In this general sense, our adversary the devil often attacks us through producing a sense of weariness or tiredness, so much so that the Christian sometimes feels like giving up the entire battle. Christians are sometimes in difficulties and trouble about particular doctrines, particular aspects of the faith. That does not raise the question of giving up the whole Christian life; but what we are dealing now is something bigger and in a sense much more serious. It is that one tends to become weary and tired, and to feel hopeless about the whole campaign itself and its outcome. A situation when the Christian says to himself “I have been in this campaign for a long time, I am wounded, I am striving, I am struggling; but what is the point of it all; I am the one who is about to faint, ‘as things have been they remain, as it was in the beginning so is now’ Have I gained an inch of ground, have I done anything at all?” The Apostle Paul was referring to the same problem when he wrote to the Galatians in Galatians 6:9: “Let us not be weary in well doing”.

The Christian becomes weary in well being, simply through feeling the heat and the burden of the day. The campaign is so long drawn out, the warfare is constant, and he is tempted to feel utterly hopeless. 

This can afflict us in a personal sense or in a more general sense. It often comes to a man individually in connection with his own personal problems and battles. He sometimes turns to himself and says: “I have been fighting ever since I have become a Christian, and I am still fighting. Is there no end to it?” It is the devil’s attack making him to feel that the whole thing is vain and useless. One can feel the same about the entire condition of the Church as one looks at it today. Here is an institution that has been in existence for nearly two thousand years; but what is her position in the world today? The Church in Nigeria is full of confusion and muddle and uncertainty. In the West, the situation is not better. A friend the other day told me that in Britain and USA the Church has become a place for the old men and women. She counts for so little; and so the devil comes and suggests to us that she is useless. If otherwise, he suggests, things would not be like this after two thousand years. The enemy seems strong and powerful; while the Christian seems weak and fainting. Is there any point in going on with the struggle? And there are undoubtedly many people who were once attached to the Christian Church but who have given up, feeling that the whole thing is vain. And this feeling can come to us in respect of our own individual and personal problems, or with regard to the whole state and condition of the Church.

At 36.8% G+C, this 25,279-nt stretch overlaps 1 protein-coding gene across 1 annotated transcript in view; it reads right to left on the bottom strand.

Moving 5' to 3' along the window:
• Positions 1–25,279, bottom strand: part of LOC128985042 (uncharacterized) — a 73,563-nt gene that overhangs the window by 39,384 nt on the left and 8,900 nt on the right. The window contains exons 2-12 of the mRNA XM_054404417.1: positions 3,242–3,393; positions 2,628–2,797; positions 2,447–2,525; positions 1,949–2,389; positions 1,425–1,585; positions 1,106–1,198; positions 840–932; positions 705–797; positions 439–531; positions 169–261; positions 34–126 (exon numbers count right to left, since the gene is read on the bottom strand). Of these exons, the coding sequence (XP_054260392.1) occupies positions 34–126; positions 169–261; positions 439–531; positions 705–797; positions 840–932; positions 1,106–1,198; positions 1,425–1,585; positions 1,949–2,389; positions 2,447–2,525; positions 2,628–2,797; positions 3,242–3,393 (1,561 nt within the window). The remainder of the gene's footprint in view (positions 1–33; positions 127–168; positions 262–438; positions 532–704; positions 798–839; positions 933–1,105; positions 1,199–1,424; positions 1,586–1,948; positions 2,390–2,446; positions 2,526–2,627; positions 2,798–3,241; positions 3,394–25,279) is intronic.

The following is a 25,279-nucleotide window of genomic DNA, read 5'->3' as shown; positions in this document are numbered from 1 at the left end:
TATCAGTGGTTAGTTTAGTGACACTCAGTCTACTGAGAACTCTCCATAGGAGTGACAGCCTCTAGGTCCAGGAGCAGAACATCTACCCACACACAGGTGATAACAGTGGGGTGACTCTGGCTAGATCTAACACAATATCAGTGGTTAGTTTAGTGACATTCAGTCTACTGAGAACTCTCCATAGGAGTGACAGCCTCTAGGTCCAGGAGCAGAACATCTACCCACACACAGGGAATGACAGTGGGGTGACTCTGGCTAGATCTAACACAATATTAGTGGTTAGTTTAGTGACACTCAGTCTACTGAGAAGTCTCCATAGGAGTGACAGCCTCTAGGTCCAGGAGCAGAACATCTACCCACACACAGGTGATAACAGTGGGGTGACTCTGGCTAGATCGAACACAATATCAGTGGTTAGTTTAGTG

The best way, perhaps, of looking at the matter, is to see it in terms of the teaching of the Epistle to the Hebrews. The Hebrew Christians, who are addressed, have been brought up in the Jews’ religion; then they had heard the Christian message and had believed it, and had become members of the Christian Church. For a while their sun shone brightly. And they were happy in their new faith. But as the years passed, they found that they were being persecuted by their own fellow countrymen, the Jews, who regarded them as traitors to their long history, and also by Gentiles. Moreover, they had been told in the preaching and the teachings that the Lord would come back again and receive His own unto Himself and set up His kingdom. But there was no sign of His coming. The result was that these Hebrew Christians had become utterly discouraged, and some of them were beginning to look back to their old religion and were wondering whether they had been a little too precipitate in leaving it and taking up the Christian faith. That is the background to the Epistle to the Hebrews – discouraged Christians!